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Figure Landscape fragmentation per country in 2009
Map shows the level of fragmentation for FG-B2 in the 29 countries investigated
Located in Data and maps Maps and graphs
Figure Landscape fragmentation per country for all three fragmentation geometries
Map shows the level of fragmentation in the 29 countries investigated
Located in Data and maps Maps and graphs
Figure Example illustrating the relationship between effective mesh size and effective
In this hypothetical example, the trend remains constant. A linear rise in effective mesh density (right) corresponds to a 1/x curve in the graph of the effective mesh size (left). A slower increase in fragmentation results in a flatter curve for effective mesh size, and a more rapid increase produces a steeper curve. It is therefore easier to read trends off the graph of effective mesh density (right).
Located in Data and maps Maps and graphs
Figure Illustration of the behaviour of five landscape metrics in the phases of shrinkage and attrition of the remaining parcels of open landscape due to the growth of an urban area
First row: change of the landscape over time (black lines = highways, black area = residential or commercial area; size of the landscape: 4 km × 4 km = 16 km2). Only the effective mesh size behaves in a suitable way (bottom diagram). APS and n both exhibit a jump in their values (even though the process in the landscape is continuous); DTL and nUDA100 do not respond to the increase in fragmentation. (meff = effective mesh size, n = number of patches, APS = average patch size, nUDA100 = number of large undissected low-traffic areas > 100 km2, DTL = density of transportation lines).
Located in Data and maps Maps and graphs
Figure Sybase Advantage Database Server Four ecological impacts of roads on animal populations and the time lag for their cumulative effect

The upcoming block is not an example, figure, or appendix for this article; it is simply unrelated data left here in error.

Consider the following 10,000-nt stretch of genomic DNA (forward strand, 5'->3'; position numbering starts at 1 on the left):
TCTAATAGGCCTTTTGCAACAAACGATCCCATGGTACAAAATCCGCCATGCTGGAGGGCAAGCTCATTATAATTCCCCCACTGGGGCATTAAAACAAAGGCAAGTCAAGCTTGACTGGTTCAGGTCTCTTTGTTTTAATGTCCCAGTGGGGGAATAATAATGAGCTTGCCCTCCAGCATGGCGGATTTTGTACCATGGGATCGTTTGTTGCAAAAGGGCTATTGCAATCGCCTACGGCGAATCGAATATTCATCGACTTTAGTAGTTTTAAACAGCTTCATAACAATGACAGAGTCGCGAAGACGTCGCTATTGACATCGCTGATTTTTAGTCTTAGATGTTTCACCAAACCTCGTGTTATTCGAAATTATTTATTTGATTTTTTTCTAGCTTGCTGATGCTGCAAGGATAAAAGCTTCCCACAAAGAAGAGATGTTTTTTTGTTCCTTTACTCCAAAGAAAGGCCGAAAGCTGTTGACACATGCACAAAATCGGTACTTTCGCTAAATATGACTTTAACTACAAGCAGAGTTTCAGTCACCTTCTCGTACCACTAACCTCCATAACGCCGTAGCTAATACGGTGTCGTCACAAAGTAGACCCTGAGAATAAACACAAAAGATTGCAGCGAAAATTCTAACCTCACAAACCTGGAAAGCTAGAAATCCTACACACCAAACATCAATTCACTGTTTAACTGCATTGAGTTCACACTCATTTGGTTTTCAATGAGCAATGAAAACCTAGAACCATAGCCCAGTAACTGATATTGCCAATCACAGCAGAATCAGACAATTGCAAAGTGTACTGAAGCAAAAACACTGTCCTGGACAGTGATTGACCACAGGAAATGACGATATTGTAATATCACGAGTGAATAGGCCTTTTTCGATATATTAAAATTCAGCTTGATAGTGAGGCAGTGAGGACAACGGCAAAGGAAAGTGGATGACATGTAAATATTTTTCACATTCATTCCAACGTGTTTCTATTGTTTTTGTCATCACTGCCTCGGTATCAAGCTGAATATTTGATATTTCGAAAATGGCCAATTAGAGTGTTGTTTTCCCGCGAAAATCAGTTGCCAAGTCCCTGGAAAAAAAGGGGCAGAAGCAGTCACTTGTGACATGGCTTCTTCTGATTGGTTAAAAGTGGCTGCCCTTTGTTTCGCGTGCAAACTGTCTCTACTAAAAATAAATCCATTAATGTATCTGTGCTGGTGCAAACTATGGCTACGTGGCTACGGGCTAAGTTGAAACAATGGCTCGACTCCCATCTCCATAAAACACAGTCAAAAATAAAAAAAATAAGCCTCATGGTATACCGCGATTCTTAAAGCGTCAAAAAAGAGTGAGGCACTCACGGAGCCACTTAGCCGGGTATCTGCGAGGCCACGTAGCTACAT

Located in Data and maps Maps and graphs
Figure Effect of road network density on the abundance of brown hare in Canton Aargau, Switzerland
Located in Data and maps Maps and graphs
Publication Landscape fragmentation in Europe
Joint EEA-FOEN report
Located in Publications
Highlight Increasing fragmentation of landscape threatens European wildlife
Roads, motorways, railways, intensive agriculture and urban developments are breaking up Europe’s landscapes into ever-smaller pieces, with potentially devastating consequences for flora and fauna across the continent, according to a new joint report from the European Environment Agency (EEA) and the Swiss Federal Office for the Environment (FOEN). The report, 'Landscape fragmentation in Europe', demonstrates how areas of land are often unable to support high levels of biodiversity when they are split into smaller and smaller parcels.
Located in News
Figure Relative contribution of land-cover categories to uptake by urban and other artificial land development
Origin of land uptake as % of total uptake
Located in Data and maps Maps and graphs
Indicator Assessment chemical/x-pdb Land take
Land take by the expansion of residential areas and construction sites is the main cause of the increase in the coverage of urban land at the European level. Agricultural zones and, to a lesser extent, forests and semi-natural and natural areas, are disappearing in favour of the development of artificial surfaces. This affects biodiversity since it decreases habitats, the living space of a number of species, and fragments the landscapes that support and connect them. The annual land take in 36 European countries was 111 788 ha/year in 2000-2006. In 21 countries covered by both periods (1990-2000 and 2000-2006) the annual land take increased by 9 % in the later period. The composition of land taken areas changed, too. More arable land and permanent crops, forests, grasslands and open spaces and less pastures and mosaic farmland were taken by artificial development then in 1990-2000. 
Located in Data and maps Indicators Land take
European Environment Agency (EEA)
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